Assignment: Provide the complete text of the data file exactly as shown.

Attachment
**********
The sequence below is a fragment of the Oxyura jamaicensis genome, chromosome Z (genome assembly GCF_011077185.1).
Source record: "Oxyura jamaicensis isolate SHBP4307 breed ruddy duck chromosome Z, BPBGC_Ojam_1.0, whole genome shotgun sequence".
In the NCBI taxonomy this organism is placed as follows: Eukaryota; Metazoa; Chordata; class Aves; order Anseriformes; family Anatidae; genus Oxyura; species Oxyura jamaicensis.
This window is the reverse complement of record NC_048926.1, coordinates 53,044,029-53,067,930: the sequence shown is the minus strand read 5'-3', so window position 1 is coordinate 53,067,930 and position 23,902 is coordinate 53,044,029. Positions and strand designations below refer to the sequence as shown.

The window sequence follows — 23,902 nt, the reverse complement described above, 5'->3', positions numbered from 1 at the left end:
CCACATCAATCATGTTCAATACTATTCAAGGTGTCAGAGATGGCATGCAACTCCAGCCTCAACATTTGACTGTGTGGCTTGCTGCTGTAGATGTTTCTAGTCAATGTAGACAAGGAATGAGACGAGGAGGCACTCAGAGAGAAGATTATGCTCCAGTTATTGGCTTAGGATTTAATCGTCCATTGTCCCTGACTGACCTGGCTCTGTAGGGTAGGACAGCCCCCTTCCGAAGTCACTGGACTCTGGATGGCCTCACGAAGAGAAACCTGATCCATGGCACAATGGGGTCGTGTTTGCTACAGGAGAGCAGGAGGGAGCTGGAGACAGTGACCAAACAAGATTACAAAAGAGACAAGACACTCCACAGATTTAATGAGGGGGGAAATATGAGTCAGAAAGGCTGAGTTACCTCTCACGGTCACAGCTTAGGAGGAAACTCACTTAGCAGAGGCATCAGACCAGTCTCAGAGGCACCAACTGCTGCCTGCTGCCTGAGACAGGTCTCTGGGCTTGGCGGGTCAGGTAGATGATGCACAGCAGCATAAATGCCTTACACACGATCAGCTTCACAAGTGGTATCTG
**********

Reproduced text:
The sequence below is a fragment of the Oxyura jamaicensis genome, chromosome Z (genome assembly GCF_011077185.1).
Source record: "Oxyura jamaicensis isolate SHBP4307 breed ruddy duck chromosome Z, BPBGC_Ojam_1.0, whole genome shotgun sequence".
In the NCBI taxonomy this organism is placed as follows: Eukaryota; Metazoa; Chordata; class Aves; order Anseriformes; family Anatidae; genus Oxyura; species Oxyura jamaicensis.
This window is the reverse complement of record NC_048926.1, coordinates 53,044,029-53,067,930: the sequence shown is the minus strand read 5'-3', so window position 1 is coordinate 53,067,930 and position 23,902 is coordinate 53,044,029. Positions and strand designations below refer to the sequence as shown.

The window sequence follows — 23,902 nt, the reverse complement described above, 5'->3', positions numbered from 1 at the left end:
CCACATCAATCATGTTCAATACTATTCAAGGTGTCAGAGATGGCATGCAACTCCAGCCTCAACATTTGACTGTGTGGCTTGCTGCTGTAGATGTTTCTAGTCAATGTAGACAAGGAATGAGACGAGGAGGCACTCAGAGAGAAGATTATGCTCCAGTTATTGGCTTAGGATTTAATCGTCCATTGTCCCTGACTGACCTGGCTCTGTAGGGTAGGACAGCCCCCTTCCGAAGTCACTGGACTCTGGATGGCCTCACGAAGAGAAACCTGATCCATGGCACAATGGGGTCGTGTTTGCTACAGGAGAGCAGGAGGGAGCTGGAGACAGTGACCAAACAAGATTACAAAAGAGACAAGACACTCCACAGATTTAATGAGGGGGGAAATATGAGTCAGAAAGGCTGAGTTACCTCTCACGGTCACAGCTTAGGAGGAAACTCACTTAGCAGAGGCATCAGACCAGTCTCAGAGGCACCAACTGCTGCCTGCTGCCTGAGACAGGTCTCTGGGCTTGGCGGGTCAGGTAGATGATGCACAGCAGCATAAATGCCTTACACACGATCAGCTTCACAAGTGGTATCTG